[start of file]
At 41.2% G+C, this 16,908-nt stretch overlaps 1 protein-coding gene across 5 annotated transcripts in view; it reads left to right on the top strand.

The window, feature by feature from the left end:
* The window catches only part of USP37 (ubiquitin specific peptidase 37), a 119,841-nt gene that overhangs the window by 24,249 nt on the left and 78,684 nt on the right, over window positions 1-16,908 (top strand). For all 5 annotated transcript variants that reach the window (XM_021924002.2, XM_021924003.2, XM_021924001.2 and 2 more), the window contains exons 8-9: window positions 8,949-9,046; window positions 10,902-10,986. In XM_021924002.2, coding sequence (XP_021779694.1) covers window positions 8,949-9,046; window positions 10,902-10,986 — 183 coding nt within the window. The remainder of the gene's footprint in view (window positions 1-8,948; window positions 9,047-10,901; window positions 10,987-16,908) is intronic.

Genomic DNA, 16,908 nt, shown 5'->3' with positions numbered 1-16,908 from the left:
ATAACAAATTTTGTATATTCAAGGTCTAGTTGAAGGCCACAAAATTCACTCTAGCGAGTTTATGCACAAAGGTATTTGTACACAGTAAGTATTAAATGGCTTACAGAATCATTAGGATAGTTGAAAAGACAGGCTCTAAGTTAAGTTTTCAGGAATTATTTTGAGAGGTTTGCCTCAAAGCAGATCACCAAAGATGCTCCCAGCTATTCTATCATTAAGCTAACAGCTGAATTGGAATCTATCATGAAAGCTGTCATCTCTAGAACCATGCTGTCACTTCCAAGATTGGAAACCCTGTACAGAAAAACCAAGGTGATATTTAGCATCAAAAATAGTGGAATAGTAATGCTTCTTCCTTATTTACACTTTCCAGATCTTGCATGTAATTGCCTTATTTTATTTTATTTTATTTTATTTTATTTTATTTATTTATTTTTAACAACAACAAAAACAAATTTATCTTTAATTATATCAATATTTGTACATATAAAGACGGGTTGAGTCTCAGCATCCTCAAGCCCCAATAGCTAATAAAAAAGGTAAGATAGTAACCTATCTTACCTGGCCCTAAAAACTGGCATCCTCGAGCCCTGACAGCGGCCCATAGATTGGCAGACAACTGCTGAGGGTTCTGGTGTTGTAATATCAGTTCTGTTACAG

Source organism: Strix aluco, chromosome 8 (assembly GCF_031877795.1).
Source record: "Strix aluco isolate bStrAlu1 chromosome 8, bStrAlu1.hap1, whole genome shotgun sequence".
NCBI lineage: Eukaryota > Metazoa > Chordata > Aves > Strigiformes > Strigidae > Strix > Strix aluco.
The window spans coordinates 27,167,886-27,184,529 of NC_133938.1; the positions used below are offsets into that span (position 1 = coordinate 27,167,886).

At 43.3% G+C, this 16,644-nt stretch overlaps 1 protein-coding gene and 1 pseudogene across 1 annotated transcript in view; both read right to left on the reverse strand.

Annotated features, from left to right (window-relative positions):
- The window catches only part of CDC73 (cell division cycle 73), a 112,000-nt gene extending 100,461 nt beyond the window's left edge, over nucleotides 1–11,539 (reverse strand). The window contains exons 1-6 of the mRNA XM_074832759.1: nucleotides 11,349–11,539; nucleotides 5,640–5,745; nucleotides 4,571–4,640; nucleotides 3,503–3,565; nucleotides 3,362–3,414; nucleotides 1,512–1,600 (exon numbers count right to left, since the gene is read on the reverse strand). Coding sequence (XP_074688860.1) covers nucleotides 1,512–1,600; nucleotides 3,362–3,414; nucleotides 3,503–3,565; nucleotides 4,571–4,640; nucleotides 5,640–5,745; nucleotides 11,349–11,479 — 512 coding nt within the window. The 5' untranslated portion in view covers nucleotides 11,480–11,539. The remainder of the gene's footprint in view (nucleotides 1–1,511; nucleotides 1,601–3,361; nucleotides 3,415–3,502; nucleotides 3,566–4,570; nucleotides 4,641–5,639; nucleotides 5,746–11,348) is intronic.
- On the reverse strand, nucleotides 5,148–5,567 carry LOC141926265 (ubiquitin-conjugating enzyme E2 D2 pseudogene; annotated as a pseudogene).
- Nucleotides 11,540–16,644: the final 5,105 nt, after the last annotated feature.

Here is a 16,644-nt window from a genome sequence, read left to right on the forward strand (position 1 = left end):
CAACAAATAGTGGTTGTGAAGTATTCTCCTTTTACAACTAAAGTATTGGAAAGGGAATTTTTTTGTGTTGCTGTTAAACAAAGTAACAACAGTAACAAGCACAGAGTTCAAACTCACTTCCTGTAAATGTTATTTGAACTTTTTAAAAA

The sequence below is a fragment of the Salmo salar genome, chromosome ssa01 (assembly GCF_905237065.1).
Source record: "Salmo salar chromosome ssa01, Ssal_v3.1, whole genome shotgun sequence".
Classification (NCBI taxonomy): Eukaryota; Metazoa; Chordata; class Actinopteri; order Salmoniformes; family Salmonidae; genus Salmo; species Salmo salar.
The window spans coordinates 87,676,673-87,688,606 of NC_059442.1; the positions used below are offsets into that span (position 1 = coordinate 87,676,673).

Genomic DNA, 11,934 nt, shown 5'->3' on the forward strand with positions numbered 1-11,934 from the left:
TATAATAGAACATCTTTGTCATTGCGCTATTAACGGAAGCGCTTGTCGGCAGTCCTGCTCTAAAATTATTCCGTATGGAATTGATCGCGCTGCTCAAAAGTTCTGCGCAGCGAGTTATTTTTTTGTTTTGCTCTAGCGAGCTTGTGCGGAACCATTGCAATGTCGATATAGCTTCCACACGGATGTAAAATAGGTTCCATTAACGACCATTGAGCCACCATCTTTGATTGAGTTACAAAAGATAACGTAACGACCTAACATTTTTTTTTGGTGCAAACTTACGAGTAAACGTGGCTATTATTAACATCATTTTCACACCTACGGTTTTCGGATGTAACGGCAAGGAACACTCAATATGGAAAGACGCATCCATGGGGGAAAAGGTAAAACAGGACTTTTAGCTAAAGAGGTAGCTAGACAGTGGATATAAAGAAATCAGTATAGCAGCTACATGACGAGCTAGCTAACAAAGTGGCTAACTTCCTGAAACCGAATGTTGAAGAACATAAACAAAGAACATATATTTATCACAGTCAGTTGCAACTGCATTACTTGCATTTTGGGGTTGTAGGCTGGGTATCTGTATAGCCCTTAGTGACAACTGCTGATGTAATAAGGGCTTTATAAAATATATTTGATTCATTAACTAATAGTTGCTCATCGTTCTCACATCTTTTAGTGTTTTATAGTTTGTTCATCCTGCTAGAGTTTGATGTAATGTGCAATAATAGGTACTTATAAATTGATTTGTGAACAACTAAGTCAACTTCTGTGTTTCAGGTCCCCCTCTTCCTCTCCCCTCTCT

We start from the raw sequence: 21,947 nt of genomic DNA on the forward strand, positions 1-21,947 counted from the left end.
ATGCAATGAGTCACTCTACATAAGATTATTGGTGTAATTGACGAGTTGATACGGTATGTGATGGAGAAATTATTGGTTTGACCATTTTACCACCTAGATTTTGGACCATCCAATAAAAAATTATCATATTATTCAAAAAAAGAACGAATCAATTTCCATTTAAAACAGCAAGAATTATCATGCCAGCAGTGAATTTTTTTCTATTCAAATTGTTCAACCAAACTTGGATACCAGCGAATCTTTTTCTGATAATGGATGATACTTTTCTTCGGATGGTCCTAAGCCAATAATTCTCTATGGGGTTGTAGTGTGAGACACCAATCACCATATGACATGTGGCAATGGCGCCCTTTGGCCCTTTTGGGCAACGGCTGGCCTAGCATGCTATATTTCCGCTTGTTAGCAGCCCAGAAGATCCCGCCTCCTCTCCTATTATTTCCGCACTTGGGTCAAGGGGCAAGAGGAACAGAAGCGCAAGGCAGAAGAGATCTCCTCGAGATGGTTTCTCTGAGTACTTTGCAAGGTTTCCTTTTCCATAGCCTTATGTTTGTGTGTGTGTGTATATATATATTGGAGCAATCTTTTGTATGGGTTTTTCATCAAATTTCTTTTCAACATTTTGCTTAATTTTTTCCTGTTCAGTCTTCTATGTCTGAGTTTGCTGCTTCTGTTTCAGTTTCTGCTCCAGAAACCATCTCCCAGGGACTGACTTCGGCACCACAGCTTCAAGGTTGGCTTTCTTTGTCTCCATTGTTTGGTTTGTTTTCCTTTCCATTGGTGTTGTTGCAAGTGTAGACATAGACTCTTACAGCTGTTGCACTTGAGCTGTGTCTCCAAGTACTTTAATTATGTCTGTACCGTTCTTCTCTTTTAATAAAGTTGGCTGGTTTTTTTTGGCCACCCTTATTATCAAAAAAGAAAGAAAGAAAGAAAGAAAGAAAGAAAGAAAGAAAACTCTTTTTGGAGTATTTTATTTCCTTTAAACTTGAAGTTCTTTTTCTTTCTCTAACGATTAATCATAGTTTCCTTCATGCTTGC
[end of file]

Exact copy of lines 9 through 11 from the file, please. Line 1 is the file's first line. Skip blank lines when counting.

The window spans coordinates 27,167,886-27,184,529 of NC_133938.1; the positions used below are offsets into that span (position 1 = coordinate 27,167,886).

At 43.3% G+C, this 16,644-nt stretch overlaps 1 protein-coding gene and 1 pseudogene across 1 annotated transcript in view; both read right to left on the reverse strand.

Annotated features, from left to right (window-relative positions):